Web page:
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Professor Finds Major Increase in Psychiatric Hospitalizations of Young People

National rates increased by 81 percent in children between 1996 and 2007.

A Stony Brook University professor has published the findings of a new study which show a steep spike in hospitalizations for psychiatric disorders among  children and adolescents, the university announced last week.

Dr. Joseph C. Blader, an assistant professor of psychiatry and behavioral science at the university, published the study in the online edition of “Archives of General Psychiatry,” and will also appear in its December print edition.

The study looked at data collected over a 12-year period ending in 2007. It found that hospitalizations of children, defined as 5 to 13 years old, increased by 81 percent over the period, while that of adolescents aged 14 to 19 years increased by almost 42 percent.

Rates among adults increased by a much smaller margin: eight percent. Rates among the elderly declined by 17.5 percent, the report stated.

Blader is quoted by the university explaining that the study represents, “significant developments in mental health treatment in the United States with potentially strong ramifications for quality of care and service financing.”

He pointed out that short-stay hospitalizations increased from 1970 through the 1990’s as long-term commitments declined. 

Other factors, he wrote, may include payers looking to reduce expenditures for such care and a shift by mental health policy makers and advocates toward alternative treatments that aren’t as restrictive and stigmatizing as hospitalization can be.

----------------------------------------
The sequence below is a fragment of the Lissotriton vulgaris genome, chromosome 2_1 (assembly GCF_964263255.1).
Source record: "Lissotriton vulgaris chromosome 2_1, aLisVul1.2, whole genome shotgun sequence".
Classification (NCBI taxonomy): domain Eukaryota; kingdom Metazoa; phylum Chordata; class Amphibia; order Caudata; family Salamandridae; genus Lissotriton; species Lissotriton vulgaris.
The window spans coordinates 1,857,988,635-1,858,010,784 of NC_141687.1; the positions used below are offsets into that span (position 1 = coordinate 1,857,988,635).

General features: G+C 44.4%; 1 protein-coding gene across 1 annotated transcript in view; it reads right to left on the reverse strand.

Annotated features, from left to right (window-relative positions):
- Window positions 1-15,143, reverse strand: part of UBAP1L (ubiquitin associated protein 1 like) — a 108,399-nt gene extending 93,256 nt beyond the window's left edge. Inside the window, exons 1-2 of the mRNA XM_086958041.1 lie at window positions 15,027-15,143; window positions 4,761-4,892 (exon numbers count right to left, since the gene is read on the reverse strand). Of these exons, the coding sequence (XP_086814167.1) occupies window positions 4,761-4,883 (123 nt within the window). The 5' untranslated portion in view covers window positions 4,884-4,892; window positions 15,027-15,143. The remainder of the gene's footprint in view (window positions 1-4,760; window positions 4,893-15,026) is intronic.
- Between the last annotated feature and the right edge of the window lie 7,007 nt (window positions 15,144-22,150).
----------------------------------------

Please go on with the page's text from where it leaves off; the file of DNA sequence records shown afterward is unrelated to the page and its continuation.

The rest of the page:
“The fact that this recent rise occurred despite pressures toward minimizing hospitalizations for psychiatric illness suggests that rising hospitalization rates for youth more likely correspond to clinical need rather than overuse,” wrote Blader. 

The study also found shifts in primary diagnoses. There was an increase in bipolar disorder diagnoses, according to the report, but a decline in that of anxiety disorders. Substance abuse rates remained the same, with about 30 percent of adult psychiatric patients having a secondary diagnosis of substance abuse.

Everwatchful August 18, 2011 at 12:28 AM
Undoubtedly due to the inappropriate medication of such patients. I would suspect that very few psychiatrist are Christians, because Christian generally have aversion to stealing and bearing false witness...
Mitch Eisenstein August 18, 2011 at 05:35 AM
That is a ridiculous comment. I am a social worker at CATHOLIC CHARITIES, and many children have ADHD, and require medication in order to have any chance at functioning. It is precisely because of Christianity that the compassion for the sick leads to many devout doctors to search for medicines to alleviate the suffering of adults, families and children. Counseling alone often does not help the severely depressed. God created man, and man created medicine. There is no contradiction here. With regard to the article itself, I think that professionals are getting better at catching these debilitating diseases and trying to prevent them from ruining a childs chances at becomming a functioning adult. Our society has produced alot of family stresses leading to drug abuse, physical abuse and emotional abuse. The children of these families have changes in their brain chemistry that lead to cognitive impairments including behavioral disruptiveness, inability to concentrate, oppositional behavior, inability to control rages, deep depressions and anxieties, compulsive behaviours. We are starting to admit that the dysfunctional adult started out as a dysfunctional child in a dysfunctional family. And we are trying to treat this societal illness with compassion and dignity at precisely the same time that deep cuts are being made in social programs because its easy to scapegoat the poor. Believe me, there is not alot of scamming going one when your homeless, destitute and suicidal.

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